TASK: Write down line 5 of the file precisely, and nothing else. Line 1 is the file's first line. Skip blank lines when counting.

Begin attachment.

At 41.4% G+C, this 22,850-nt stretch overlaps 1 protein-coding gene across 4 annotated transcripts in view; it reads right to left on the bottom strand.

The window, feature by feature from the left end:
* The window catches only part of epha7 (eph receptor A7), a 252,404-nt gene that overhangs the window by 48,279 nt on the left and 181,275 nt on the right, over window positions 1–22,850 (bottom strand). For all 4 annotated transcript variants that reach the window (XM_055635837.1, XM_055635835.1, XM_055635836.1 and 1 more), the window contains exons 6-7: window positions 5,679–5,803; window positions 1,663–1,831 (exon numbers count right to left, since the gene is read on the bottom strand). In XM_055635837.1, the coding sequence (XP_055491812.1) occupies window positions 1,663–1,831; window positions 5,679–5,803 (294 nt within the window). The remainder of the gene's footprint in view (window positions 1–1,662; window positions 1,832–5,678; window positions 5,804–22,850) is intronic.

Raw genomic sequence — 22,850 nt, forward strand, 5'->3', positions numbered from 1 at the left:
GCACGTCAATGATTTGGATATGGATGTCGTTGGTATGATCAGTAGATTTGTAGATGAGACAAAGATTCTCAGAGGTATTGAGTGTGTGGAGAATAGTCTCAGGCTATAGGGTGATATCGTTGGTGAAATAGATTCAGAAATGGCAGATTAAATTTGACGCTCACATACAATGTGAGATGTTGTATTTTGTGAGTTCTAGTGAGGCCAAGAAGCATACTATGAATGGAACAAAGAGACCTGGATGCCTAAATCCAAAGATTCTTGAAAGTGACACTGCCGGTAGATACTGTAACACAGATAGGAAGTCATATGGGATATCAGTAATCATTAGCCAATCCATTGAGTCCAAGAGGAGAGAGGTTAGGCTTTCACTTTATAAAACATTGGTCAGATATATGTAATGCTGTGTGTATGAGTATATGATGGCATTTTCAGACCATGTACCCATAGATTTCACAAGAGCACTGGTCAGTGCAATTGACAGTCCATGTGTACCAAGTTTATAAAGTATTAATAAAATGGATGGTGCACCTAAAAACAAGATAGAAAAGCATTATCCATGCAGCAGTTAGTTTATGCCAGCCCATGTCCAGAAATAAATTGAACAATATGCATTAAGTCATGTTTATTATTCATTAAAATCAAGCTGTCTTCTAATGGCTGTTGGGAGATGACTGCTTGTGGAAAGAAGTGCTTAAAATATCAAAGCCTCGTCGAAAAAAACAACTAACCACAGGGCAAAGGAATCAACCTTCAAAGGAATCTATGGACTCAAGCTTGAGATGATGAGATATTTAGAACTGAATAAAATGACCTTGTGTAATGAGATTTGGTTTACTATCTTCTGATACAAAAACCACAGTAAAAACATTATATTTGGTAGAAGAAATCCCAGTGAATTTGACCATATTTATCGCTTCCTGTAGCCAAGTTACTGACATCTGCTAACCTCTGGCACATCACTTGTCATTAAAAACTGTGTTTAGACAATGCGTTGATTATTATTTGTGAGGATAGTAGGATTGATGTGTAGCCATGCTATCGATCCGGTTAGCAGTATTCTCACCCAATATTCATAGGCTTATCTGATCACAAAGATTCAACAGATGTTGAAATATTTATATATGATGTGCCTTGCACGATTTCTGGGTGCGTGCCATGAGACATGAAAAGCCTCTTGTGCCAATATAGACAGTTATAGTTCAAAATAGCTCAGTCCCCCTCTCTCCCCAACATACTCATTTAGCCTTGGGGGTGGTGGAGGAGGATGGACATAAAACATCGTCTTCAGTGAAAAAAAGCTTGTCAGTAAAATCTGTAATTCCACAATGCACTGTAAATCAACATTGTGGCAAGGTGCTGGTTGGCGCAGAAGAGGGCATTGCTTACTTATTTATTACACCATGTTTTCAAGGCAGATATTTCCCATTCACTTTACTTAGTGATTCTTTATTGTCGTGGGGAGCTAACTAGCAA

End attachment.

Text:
GCACGTCAATGATTTGGATATGGATGTCGTTGGTATGATCAGTAGATTTGTAGATGAGACAAAGATTCTCAGAGGTATTGAGTGTGTGGAGAATAGTCTCAGGCTATAGGGTGATATCGTTGGTGAAATAGATTCAGAAATGGCAGATTAAATTTGACGCTCACATACAATGTGAGATGTTGTATTTTGTGAGTTCTAGTGAGGCCAAGAAGCATACTATGAATGGAACAAAGAGACCTGGATGCCTAAATCCAAAGATTCTTGAAAGTGACACTGCCGGTAGATACTGTAACACAGATAGGAAGTCATATGGGATATCAGTAATCATTAGCCAATCCATTGAGTCCAAGAGGAGAGAGGTTAGGCTTTCACTTTATAAAACATTGGTCAGATATATGTAATGCTGTGTGTATGAGTATATGATGGCATTTTCAGACCATGTACCCATAGATTTCACAAGAGCACTGGTCAGTGCAATTGACAGTCCATGTGTACCAAGTTTATAAAGTATTAATAAAATGGATGGTGCACCTAAAAACAAGATAGAAAAGCATTATCCATGCAGCAGTTAGTTTATGCCAGCCCATGTCCAGAAATAAATTGAACAATATGCATTAAGTCATGTTTATTATTCATTAAAATCAAGCTGTCTTCTAATGGCTGTTGGGAGATGACTGCTTGTGGAAAGAAGTGCTTAAAATATCAAAGCCTCGTCGAAAAAAACAACTAACCACAGGGCAAAGGAATCAACCTTCAAAGGAATCTATGGACTCAAGCTTGAGATGATGAGATATTTAGAACTGAATAAAATGACCTTGTGTAATGAGATTTGGTTTACTATCTTCTGATACAAAAACCACAGTAAAAACATTATATTTGGTAGAAGAAATCCCAGTGAATTTGACCATATTTATCGCTTCCTGTAGCCAAGTTACTGACATCTGCTAACCTCTGGCACATCACTTGTCATTAAAAACTGTGTTTAGACAATGCGTTGATTATTATTTGTGAGGATAGTAGGATTGATGTGTAGCCATGCTATCGATCCGGTTAGCAGTATTCTCACCCAATATTCATAGGCTTATCTGATCACAAAGATTCAACAGATGTTGAAATATTTATATATGATGTGCCTTGCACGATTTCTGGGTGCGTGCCATGAGACATGAAAAGCCTCTTGTGCCAATATAGACAGTTATAGTTCAAAATAGCTCAGTCCCCCTCTCTCCCCAACATACTCATTTAGCCTTGGGGGTGGTGGAGGAGGATGGACATAAAACATCGTCTTCAGTGAAAAAAAGCTTGTCAGTAAAATCTGTAATTCCACAATGCACTGTAAATCAACATTGTGGCAAGGTGCTGGTTGGCGCAGAAGAGGGCATTGCTTACTTATTTATTACACCATGTTTTCAAGGCAGATATTTCCCATTCACTTTACTTAGTGATTCTTTATTGTCGTGGGGAGCTAACTAGCAA